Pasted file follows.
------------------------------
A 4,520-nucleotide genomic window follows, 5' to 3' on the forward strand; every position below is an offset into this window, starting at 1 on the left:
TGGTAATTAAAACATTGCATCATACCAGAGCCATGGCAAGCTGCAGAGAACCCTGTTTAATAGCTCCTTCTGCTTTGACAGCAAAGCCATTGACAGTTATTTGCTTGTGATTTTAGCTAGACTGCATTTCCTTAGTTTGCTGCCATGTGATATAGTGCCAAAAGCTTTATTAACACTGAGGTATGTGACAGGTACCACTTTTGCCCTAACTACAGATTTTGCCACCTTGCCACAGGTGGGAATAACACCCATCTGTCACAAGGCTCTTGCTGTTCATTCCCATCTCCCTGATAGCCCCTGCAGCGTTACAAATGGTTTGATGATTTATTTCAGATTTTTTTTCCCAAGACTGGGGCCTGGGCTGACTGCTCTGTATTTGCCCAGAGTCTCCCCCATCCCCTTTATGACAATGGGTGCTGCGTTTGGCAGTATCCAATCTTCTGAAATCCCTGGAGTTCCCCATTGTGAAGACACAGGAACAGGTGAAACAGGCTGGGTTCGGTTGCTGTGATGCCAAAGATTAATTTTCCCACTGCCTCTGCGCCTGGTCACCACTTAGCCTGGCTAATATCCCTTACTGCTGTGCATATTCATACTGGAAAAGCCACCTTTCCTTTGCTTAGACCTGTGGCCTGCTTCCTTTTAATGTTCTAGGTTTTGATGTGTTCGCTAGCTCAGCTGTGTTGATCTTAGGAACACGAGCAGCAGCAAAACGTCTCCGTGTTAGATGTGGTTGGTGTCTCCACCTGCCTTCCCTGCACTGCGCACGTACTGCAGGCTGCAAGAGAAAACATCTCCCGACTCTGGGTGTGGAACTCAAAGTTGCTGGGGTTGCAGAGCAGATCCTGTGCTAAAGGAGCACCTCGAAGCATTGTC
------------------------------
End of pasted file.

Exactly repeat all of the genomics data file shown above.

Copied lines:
A 4,520-nucleotide genomic window follows, 5' to 3' on the forward strand; every position below is an offset into this window, starting at 1 on the left:
TGGTAATTAAAACATTGCATCATACCAGAGCCATGGCAAGCTGCAGAGAACCCTGTTTAATAGCTCCTTCTGCTTTGACAGCAAAGCCATTGACAGTTATTTGCTTGTGATTTTAGCTAGACTGCATTTCCTTAGTTTGCTGCCATGTGATATAGTGCCAAAAGCTTTATTAACACTGAGGTATGTGACAGGTACCACTTTTGCCCTAACTACAGATTTTGCCACCTTGCCACAGGTGGGAATAACACCCATCTGTCACAAGGCTCTTGCTGTTCATTCCCATCTCCCTGATAGCCCCTGCAGCGTTACAAATGGTTTGATGATTTATTTCAGATTTTTTTTCCCAAGACTGGGGCCTGGGCTGACTGCTCTGTATTTGCCCAGAGTCTCCCCCATCCCCTTTATGACAATGGGTGCTGCGTTTGGCAGTATCCAATCTTCTGAAATCCCTGGAGTTCCCCATTGTGAAGACACAGGAACAGGTGAAACAGGCTGGGTTCGGTTGCTGTGATGCCAAAGATTAATTTTCCCACTGCCTCTGCGCCTGGTCACCACTTAGCCTGGCTAATATCCCTTACTGCTGTGCATATTCATACTGGAAAAGCCACCTTTCCTTTGCTTAGACCTGTGGCCTGCTTCCTTTTAATGTTCTAGGTTTTGATGTGTTCGCTAGCTCAGCTGTGTTGATCTTAGGAACACGAGCAGCAGCAAAACGTCTCCGTGTTAGATGTGGTTGGTGTCTCCACCTGCCTTCCCTGCACTGCGCACGTACTGCAGGCTGCAAGAGAAAACATCTCCCGACTCTGGGTGTGGAACTCAAAGTTGCTGGGGTTGCAGAGCAGATCCTGTGCTAAAGGAGCACCTCGAAGCATTGTC